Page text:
Effective May 10, 2020, it is considered an unlawful discriminatory practice in New York City for an employer, labor organization, or employment agency to require a job applicant to submit to a marijuana test as a condition of employment. By way of background, on April 9, 2019, the New York City Council passed (by a 41-4 vote) a bill (Intro. No. 1445-A) banning such testing. Because Mayor Bill de Blasio did not sign or veto the bill within 30 days of its passage, it became law on May 10, 2019.

The provisions of the law do not apply to people applying to work in the following positions:

  • positions in law enforcement;
  • certain construction jobs (as defined in the law);
  • any position requiring a commercial driver’s license;
  • positions requiring the supervision or care of children, medical patients, or vulnerable persons (as defined in the law); and
  • positions with the “potential to significantly impact the health or safety of employees or members of the public,” as determined by rules promulgated by the City.

The provisions of the law also do not apply to drug testing required pursuant to:

  • Department of Transportation (Part 40) or state or local drug testing regulations;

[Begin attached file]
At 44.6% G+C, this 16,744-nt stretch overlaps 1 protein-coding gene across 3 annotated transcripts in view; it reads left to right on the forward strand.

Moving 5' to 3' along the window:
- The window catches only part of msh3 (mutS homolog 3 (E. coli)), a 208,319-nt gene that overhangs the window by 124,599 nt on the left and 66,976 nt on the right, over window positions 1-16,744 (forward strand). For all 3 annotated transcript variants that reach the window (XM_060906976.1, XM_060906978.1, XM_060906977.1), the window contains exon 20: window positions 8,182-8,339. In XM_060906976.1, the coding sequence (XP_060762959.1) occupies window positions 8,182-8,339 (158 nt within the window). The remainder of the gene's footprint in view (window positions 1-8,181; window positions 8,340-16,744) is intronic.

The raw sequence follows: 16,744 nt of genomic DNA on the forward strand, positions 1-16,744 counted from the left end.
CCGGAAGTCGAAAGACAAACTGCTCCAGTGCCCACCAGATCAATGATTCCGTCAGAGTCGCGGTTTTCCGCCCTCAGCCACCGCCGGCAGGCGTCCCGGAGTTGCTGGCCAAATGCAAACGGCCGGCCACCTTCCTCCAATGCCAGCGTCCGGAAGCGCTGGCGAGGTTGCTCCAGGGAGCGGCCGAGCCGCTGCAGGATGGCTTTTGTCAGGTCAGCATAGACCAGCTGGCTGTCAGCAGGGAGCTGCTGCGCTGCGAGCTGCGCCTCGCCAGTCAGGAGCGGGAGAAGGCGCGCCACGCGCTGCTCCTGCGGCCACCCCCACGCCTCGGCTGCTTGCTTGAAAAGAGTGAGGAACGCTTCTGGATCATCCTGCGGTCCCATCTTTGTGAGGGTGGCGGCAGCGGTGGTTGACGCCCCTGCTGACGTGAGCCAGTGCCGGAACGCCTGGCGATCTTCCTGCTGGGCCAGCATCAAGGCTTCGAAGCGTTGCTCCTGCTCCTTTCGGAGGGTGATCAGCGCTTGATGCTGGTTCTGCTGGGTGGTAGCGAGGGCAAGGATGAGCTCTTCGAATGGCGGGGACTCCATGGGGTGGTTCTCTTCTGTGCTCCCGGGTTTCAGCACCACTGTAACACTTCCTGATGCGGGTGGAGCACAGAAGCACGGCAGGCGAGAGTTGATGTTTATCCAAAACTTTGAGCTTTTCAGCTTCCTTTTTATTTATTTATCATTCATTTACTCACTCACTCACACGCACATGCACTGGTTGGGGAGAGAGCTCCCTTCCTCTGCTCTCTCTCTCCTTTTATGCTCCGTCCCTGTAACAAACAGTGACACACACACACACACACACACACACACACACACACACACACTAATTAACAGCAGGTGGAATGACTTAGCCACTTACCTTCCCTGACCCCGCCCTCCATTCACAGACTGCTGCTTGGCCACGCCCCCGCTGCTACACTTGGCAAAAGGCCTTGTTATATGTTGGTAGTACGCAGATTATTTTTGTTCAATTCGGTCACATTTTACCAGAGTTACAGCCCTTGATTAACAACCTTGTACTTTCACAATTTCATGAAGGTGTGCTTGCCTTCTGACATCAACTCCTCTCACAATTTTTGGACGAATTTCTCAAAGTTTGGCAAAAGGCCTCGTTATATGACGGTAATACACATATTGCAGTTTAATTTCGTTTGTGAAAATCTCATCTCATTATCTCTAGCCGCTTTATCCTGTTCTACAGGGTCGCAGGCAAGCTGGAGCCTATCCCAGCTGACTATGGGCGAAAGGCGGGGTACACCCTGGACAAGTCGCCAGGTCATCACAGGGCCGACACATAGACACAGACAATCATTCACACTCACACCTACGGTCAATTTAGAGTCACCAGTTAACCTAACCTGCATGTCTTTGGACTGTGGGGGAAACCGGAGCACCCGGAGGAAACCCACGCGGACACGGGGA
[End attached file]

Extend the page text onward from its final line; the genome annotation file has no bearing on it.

• federal contracts between the federal government and an employer or any grant of federal assistance from the federal government to an employer that mandates drug testing;
  • any federal or state statute, regulation, or order that requires drug testing of prospective employees for purposes of safety or security; and
  • any applicants whose prospective employer is a party to a valid collective bargaining agreement that specifically addresses the pre-employment drug testing of the applicants.

On April 16, 2020, the New York City Commission on Human Rights held a hearing to consider proposed rules to clarify certain exceptions.

Now more than ever, employers in all jurisdictions should review their existing drug testing or substance abuse policies and determine how best to address any applicant or employee positive test result for marijuana. In jurisdictions like New York City and Nevada, which we previously reported here has a law that prohibits most employers from considering a pre-employment positive marijuana test result, employers may also need to consider working with their drug testing vendors and Medical Review Officers to ensure that job applicants are not tested for marijuana or that such tests are not reported in the final test result. As mentioned, more states are enacting medical and recreational marijuana laws and courts have issued employee-friendly decisions addressing existing laws, which makes it particularly important for employers to stay ahead of this evolving area of the law.

Photo of Jennifer L. MoraJennifer L. Mora

Jennifer Mora is senior counsel in the Labor & Employment Department of Seyfarth Shaw LLP’s Los Angeles office and a key member of the firm’s Workplace Compliance Solutions Group.